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Blockout Opaque—Often used to cover up dated information or mistakes, available with permanent adhesive but it is not tamperproof and is for indoor use only.
Clear Film—It is a transparent, gloss or matte label material used in applications where a “no-label” look needs to be achieved. Not suitable for harsh environments because of its sensitivity to solvents and poor long-term UV stability.
Fluorescent (material)—Matte paper with an attention-getting bright colored facesheet, it is recommended to imprint with black ink only.
Gloss—The characteristic of a surface which causes it to reflect light at a given angle. Relates to gloss label papers, gloss inks, gloss varnishing, etc.
Matte Litho—High quality coated litho stock for excellent print characteristics, available with permanent or removable adhesive.
Paper Foils—Silver or gold foil available with either a brite or dull finish, not for application to equipment or to be written on.
Permanent Adhesive—An adhesive which has high ultimate adhesion, which usually cannot be removed intact or only with enough force to overcome the adhesive bond – in which case the label, may be damaged.
Polyester—Durable, outdoor use, weather resistant material with permanent adhesive, usually laminated for ink protection.
Recycled Semi-Gloss—Contains 30% Post-Consumer Waste and comes with a brown liner and a slight blue-grey tint to the facesheet.
Removable Adhesive—An adhesive with a low ultimate adhesion to a range of surfaces which can generally be removed or peeled-off intact.
Repositionable Adhesive—An adhesive which enables a pressure-sensitive label to be removed and repositioned shortly after application, prior to the development of the final or ultimate adhesion bond.
Smudgeproof—This is an “uncoated” litho which is not recommended for high color resolution, screens or fine detail, available with permanent or removable adhesive.
Vinyl—Use indoor or outdoor as a durable, weather resistant material, available with permanent or removable adhesive.

Types of Labels

4-Color Process Labels—The four process color inks – cyan, magenta, yellow, plus black (CMYK) – which are used in the printing of complex designs, pictures mainly on prime label applications.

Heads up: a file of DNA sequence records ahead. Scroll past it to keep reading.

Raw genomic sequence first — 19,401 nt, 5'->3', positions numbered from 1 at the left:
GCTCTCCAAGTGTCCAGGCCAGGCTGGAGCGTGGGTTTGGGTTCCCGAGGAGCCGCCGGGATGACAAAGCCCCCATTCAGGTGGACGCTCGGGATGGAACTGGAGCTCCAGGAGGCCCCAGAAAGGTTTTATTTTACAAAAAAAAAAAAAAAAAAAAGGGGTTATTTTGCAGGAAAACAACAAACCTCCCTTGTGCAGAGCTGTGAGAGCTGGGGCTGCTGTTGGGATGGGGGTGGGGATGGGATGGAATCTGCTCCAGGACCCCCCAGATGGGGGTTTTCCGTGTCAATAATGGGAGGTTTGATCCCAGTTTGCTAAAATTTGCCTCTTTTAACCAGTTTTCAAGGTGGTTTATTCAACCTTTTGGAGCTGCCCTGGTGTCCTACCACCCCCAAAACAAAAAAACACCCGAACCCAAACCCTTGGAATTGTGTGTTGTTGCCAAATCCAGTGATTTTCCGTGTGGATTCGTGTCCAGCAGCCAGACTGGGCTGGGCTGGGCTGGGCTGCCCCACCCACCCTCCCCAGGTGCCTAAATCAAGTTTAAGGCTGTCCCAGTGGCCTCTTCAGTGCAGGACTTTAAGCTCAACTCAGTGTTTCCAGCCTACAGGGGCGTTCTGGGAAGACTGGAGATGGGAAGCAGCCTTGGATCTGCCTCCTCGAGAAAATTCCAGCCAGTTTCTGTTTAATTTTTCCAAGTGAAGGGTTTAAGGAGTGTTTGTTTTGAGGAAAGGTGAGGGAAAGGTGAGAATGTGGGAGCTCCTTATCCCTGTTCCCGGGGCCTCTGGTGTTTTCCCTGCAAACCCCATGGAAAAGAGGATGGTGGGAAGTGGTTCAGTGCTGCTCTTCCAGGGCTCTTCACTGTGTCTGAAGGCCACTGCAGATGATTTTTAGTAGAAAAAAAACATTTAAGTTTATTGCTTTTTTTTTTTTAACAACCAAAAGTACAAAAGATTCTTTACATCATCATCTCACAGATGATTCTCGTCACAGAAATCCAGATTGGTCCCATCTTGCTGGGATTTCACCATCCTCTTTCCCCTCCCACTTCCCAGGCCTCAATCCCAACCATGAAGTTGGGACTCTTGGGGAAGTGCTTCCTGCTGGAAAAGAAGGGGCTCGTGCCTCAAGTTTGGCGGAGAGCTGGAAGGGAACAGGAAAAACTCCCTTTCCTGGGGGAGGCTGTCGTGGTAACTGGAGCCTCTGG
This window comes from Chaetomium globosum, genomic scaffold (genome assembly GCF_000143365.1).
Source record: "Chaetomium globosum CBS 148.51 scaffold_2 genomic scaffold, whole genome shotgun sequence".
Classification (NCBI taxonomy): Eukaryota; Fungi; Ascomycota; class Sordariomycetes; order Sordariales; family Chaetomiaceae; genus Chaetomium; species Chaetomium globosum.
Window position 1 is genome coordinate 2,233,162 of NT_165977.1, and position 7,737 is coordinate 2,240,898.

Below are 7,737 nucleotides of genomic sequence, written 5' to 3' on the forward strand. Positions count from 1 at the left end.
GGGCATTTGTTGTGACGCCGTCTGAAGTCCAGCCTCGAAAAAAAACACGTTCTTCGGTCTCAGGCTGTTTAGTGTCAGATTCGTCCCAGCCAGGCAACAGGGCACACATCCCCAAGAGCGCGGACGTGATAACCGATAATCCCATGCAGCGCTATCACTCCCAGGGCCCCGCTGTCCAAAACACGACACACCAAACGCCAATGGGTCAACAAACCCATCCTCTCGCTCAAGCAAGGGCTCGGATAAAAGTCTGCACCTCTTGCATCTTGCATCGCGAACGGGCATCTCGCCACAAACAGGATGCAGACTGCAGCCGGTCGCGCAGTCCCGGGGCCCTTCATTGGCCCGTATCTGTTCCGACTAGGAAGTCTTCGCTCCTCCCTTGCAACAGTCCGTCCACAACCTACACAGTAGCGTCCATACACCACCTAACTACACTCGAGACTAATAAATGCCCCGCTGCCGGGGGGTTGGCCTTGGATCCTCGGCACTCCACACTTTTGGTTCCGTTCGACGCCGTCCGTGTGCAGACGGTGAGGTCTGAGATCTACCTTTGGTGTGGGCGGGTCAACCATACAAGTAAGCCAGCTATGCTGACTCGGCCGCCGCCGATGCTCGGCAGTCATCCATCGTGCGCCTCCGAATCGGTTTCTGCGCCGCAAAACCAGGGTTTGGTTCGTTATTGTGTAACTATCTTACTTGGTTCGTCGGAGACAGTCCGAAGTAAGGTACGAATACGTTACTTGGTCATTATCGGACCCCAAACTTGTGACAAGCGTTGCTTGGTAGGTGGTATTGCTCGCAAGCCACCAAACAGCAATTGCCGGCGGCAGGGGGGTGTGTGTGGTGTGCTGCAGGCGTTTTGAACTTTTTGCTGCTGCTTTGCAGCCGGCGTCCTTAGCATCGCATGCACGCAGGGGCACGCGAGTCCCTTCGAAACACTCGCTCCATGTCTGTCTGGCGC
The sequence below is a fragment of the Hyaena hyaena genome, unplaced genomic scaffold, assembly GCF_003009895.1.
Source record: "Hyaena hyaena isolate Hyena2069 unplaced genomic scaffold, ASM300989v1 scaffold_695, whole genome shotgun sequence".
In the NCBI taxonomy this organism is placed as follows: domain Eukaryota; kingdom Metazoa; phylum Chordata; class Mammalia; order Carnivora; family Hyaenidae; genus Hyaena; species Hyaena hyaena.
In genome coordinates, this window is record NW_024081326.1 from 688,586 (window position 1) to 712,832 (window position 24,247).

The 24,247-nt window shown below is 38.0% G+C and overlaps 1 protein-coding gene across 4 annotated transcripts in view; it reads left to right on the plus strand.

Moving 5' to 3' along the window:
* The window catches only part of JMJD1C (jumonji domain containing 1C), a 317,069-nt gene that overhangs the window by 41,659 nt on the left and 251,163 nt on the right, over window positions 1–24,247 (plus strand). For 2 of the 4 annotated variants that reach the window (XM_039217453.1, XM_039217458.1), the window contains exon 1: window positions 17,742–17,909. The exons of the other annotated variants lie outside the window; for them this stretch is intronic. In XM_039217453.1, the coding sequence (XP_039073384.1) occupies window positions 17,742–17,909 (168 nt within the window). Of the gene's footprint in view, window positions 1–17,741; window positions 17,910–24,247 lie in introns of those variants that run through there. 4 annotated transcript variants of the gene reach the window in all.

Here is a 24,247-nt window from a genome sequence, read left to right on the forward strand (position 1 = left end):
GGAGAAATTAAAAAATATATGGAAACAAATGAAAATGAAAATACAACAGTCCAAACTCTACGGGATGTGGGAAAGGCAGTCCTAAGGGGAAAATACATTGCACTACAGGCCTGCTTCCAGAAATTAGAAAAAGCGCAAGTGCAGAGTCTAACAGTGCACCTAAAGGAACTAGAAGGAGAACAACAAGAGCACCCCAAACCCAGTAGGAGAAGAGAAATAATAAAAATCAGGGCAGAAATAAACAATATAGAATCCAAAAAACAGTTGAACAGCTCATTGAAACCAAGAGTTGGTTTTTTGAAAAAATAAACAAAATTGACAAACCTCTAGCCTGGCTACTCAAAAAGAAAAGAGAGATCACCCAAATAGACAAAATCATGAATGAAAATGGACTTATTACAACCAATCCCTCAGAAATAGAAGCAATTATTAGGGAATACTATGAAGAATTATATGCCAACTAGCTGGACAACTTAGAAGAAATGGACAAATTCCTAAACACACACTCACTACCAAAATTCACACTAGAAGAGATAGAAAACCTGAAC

Blind Embossed Labels—The process of raising a design or image without the use of ink above the label surface, often through the use of a set of matched male and female dies.
Booklet Labels—A means of adding additional text, diagrams or other material to labels. Widely used for information on instructions, safety precautions, storage information, etc.
Butt Cut Labels/Square Cornered—Rectangular labels in a continuous web, which are separated by a single knife cut through the label. None of the waste matrix is removed between the labels. See diagram for visual explanation.
Coupons—A label or part of a label which can be used to supply information or have a redeemable value.
Destructible Labels—A type of tamper evident label that once removed from the liner and bonded to the surface cannot be removed without damage so that any attempt to remove it is apparent. Example
Direct Thermal Labels—Allow a direct thermal printer to create an image by applying heat directly to a label material which as a heat-activatable coating. No ribbon is required.
Holographic Labels—A microscopically fine diffractive structure by which three-dimensional images are generated.
Hot Foil Stamped Labels—A dry printing process which uses very thin aluminum foil in a variety of metallic colors – such as gold, silver, red, blue or green – rather than inks from which to print.
Inkjet Sheets—A label stock used with an inkjet printer to print labels in sheets.
Kiss Cut Labels—A die-cutting operation in which self-adhesive face material is cut through to the release liner backing, but the liner itself is not cut.